A Cure for the Colorblindness Blues

As the most common genetic disorder worldwide, colorblindness affects roughly 1 in 12 men and 1 in 200 women, the overwhelming majority of whom have trouble perceiving red and green. While this may be a minor inconvenience to some, being severely colorblind can taint seemingly ordinary experiences such as a enjoying a vivid sunset or picking out fresh produce. Colorblindness can even prevent some people from pursuing jobs where color vision is critical. With these grievances in mind, visionary researchers Maureen and Jay Neitz of the University of Washington have spent over a decade researching and developing a cure. Using a virus-based gene therapy and a group of highly  trained monkeys, the Neitzes may have finally created a cure for the colorblindness blues.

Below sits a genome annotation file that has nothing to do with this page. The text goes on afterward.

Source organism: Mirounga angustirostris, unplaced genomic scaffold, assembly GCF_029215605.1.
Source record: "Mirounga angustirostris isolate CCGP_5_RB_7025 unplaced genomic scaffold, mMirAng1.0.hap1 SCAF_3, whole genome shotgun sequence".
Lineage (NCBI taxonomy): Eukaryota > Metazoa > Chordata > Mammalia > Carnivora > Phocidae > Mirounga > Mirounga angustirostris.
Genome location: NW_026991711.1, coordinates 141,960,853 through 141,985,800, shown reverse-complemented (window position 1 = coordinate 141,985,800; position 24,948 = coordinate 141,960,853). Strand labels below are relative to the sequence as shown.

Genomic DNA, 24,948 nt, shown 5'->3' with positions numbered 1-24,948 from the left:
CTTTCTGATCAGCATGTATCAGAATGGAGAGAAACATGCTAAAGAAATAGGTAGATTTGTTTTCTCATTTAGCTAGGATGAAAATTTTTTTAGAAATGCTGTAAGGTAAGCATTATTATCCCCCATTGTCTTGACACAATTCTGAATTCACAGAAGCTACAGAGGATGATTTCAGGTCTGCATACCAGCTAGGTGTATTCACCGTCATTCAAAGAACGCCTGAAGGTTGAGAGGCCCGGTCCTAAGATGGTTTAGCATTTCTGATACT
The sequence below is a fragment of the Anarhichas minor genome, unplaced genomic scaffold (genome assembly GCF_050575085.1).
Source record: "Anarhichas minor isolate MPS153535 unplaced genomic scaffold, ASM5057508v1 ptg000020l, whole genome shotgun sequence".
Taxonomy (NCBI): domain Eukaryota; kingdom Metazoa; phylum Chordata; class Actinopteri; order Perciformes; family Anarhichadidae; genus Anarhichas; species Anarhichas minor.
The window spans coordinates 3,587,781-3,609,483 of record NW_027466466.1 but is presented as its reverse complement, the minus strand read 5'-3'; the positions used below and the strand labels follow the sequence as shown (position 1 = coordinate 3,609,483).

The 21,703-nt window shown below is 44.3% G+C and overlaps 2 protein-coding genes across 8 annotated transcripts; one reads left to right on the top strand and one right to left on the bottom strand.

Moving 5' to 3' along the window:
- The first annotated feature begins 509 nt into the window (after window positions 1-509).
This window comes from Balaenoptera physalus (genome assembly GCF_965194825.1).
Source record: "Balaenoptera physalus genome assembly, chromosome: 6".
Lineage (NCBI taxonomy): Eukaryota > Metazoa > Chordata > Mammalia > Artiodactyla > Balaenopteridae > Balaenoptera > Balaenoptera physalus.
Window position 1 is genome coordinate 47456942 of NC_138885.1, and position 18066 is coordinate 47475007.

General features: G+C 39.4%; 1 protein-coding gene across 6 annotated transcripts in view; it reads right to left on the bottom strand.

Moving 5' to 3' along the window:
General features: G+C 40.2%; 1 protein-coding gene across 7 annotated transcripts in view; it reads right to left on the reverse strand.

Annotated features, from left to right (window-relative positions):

Credits

Produced by Luke Groskin
Music by Audio Network
Filmed by Ryan Hawk
Additional Stills and Vidoe by
Shutterstock , Jay and Maureen Neitz
“How the Eye Works” Prelinger Archives , Professor Hattnebach (CC 2.0),
Kristy H.A. Kang (C.C. 3.0), Pond5, Brian Przypek (CC 3.0)
EatTV (CC 3.0),
JazzLw (CC 3.0) and Luke Groskin

Meet the Producer

About Luke Groskin

Luke Groskin is Science Friday’s video producer. He’s on a mission to make you love spiders and other odd creatures.